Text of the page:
As part of the ESRC Festival of Social Science, we take a look at ways to turn the basic income concept into a practical scheme.
The idea of a basic income is becoming increasingly popular both within and outside the UK. It is a policy with many variants which includes components that are relevant for both moderate and radical reforms.
This event aims to illustrate ways to turn the basic income concept into a practical scheme, with emphasis on a revenue-neutral implementation.
Invited speakers will present recent research related to the estimated fiscal and distributional effects of the implementation of such schemes and the mechanisms that drive these results.
Examples of relevant research include Atkinson et al. (2017), Browne and Immervoll (2017) and Torry (2017).
The presentations will be followed by a roundtable discussion on the strengths and weaknesses of a revenue-neutral basic income introduction.
New briefing by Professor of Public Policy, Susan Harkness, shows that changes in female employment have helped to mitigate
the trend of rising income inequality, but in families where the mother is the sole
breadwinner the risk of poverty is high
The review provides an insight into some of our new research, including the impacts of both racial harassment and housing on mental health, university drop-out rates, gaps in UK pay and infertility and genetics.
Invitation only workshop with policy makers, think tanks and third sector representatives on the research and policy priorities in the area of skill acquisition from early childhood to late adolescence (including the university years). Contact us if you would like further information.
Invitation only workshop with policy makers, think tanks and third sector representatives on the research and policy priorities in the area of new family structures, gender roles and demographic change. Contact us if you would like further information.
Professor Mike Brewer and Professor Annette Jäckle from ISER and Professor Maria Fasli from the Institute for Analytics and Data Science present sessions at the national biennial conference on innovations in social science research methods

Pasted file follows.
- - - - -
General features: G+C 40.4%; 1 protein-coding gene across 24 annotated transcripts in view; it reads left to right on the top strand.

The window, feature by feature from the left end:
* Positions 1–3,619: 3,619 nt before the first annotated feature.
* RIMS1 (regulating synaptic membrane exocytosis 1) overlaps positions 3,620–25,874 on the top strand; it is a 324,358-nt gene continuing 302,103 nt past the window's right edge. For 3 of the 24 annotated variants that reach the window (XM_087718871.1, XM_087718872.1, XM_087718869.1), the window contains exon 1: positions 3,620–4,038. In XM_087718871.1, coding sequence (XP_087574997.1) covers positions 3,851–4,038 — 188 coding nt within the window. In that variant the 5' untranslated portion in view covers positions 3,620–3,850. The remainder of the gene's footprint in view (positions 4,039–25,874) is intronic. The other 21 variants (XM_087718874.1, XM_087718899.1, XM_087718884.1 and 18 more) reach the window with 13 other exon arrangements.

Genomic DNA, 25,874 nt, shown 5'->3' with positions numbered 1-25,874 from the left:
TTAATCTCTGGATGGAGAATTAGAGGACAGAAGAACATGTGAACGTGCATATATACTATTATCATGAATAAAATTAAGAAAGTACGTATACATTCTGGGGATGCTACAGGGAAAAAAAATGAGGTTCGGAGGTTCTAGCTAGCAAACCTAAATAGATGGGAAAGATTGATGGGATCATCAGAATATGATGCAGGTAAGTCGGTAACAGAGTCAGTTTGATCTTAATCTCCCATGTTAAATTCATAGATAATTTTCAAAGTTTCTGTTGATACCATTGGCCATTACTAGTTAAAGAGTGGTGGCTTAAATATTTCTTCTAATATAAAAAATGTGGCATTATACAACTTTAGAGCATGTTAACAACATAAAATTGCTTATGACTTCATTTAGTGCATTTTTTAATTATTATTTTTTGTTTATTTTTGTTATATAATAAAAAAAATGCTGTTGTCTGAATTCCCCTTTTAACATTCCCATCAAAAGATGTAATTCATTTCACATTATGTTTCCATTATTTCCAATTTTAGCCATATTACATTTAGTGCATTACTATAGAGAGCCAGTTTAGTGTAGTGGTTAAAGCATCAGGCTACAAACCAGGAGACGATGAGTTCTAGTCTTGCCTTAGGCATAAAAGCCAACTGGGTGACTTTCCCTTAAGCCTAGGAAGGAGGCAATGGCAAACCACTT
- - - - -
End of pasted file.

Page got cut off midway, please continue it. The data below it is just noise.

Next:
Dr Laia Becares, University of Manchester - Health impacts of ethnic concentration; Dr Alita Nandi, University of Essex - Ethnic and racial harassment and mental health: resilience factors and ripple effects; Chair: Prof Gwilym Pryce
Preceded by tea & coffee
Attendance is free and open to all, whether fellows of the RSS or not, but pre-registration is required.
LIVING LONGER BUT NOT NECESSARILY HEALTHIER: EVIDENCE FROM THE UK’S POPULATION BASED SURVEYS
The 20th century witnessed significant improvements in health in most countries including substantial increases in survival to older ages and large reductions in late age mortality. The continuing rise in life expectancy is undoubtedly one of the great successes of public health, but has also raised the question of how healthily the gained years of life will be spent. We use data from UK’s birth cohorts, other longitudinal studies and repeated cross sectional surveys to investigate competing theories of the joint progress of health and mortality. Sullivan’s method and regression based approaches were employed exploiting their different underlying assumptions to empirically test the compression, expansion and dynamic equilibrium of morbidity hypotheses. We found evidence for expansion of morbidity in the working age population, whereas a more complex pattern emerged in the older population, indicating a potential structural break between generations. The opportunities and challenges of employing longitudinal and life course studies to empirically test competing theories of ageing and the implications of the recent slowdown in the increase of life expectancy in the UK will be discussed.
George is Professor of Population Health and Statistics at the UCL Department of Social Science and currently holds the posts of Director of Research and Chief Statistician at the Centre for Longitudinal Studies. Prior to joining UCL he held posts at the London School of Hygiene and Tropical Medicine and the University of Cambridge.
A new study by Professor Sonia Bhalotra finds a surprising result of female empowerment as death in childbirth rates drop by over 10 per cent, vital policy evidence for countries yet to introduce gender quotas and for the UN’s ambitious Sustainable Development Goals.